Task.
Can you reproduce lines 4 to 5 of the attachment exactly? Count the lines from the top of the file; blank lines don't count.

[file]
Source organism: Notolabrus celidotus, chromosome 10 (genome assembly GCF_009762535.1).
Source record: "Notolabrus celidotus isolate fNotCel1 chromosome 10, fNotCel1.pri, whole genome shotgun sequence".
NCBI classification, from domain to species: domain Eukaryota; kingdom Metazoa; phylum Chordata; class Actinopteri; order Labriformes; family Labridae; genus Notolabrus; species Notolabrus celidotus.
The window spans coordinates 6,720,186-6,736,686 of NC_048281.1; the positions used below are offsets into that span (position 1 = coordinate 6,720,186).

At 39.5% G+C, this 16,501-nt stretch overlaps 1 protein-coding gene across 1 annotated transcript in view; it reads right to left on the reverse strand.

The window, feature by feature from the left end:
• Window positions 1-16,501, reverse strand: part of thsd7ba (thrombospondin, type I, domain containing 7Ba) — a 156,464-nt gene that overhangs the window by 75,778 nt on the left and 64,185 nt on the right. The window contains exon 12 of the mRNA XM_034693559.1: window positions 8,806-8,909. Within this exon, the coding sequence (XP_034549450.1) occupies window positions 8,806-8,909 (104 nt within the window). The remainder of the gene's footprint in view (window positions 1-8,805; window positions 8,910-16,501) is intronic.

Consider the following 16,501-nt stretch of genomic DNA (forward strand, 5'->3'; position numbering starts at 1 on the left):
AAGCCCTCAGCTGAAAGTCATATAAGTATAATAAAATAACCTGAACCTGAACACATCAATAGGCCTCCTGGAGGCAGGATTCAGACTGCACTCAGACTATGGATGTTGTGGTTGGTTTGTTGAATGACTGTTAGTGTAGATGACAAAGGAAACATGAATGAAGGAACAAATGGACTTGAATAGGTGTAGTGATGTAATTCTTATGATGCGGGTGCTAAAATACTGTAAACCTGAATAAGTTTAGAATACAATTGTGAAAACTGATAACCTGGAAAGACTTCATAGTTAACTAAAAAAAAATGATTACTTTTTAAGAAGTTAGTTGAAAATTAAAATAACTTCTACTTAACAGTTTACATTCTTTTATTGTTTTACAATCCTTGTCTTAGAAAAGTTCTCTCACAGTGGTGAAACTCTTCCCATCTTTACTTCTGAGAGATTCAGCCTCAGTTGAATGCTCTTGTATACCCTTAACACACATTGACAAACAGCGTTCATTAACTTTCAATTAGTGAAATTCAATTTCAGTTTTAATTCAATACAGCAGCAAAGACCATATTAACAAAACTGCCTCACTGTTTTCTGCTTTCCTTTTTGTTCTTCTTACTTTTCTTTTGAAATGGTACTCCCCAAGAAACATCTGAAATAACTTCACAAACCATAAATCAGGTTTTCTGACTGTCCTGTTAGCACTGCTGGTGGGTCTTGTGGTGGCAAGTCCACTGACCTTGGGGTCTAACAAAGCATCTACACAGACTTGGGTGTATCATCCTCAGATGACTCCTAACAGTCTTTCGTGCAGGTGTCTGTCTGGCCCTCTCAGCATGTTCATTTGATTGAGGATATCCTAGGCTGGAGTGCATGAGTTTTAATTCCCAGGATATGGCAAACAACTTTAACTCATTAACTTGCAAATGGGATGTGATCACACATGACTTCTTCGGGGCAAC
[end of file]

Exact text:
The window spans coordinates 6,720,186-6,736,686 of NC_048281.1; the positions used below are offsets into that span (position 1 = coordinate 6,720,186).

At 39.5% G+C, this 16,501-nt stretch overlaps 1 protein-coding gene across 1 annotated transcript in view; it reads right to left on the reverse strand.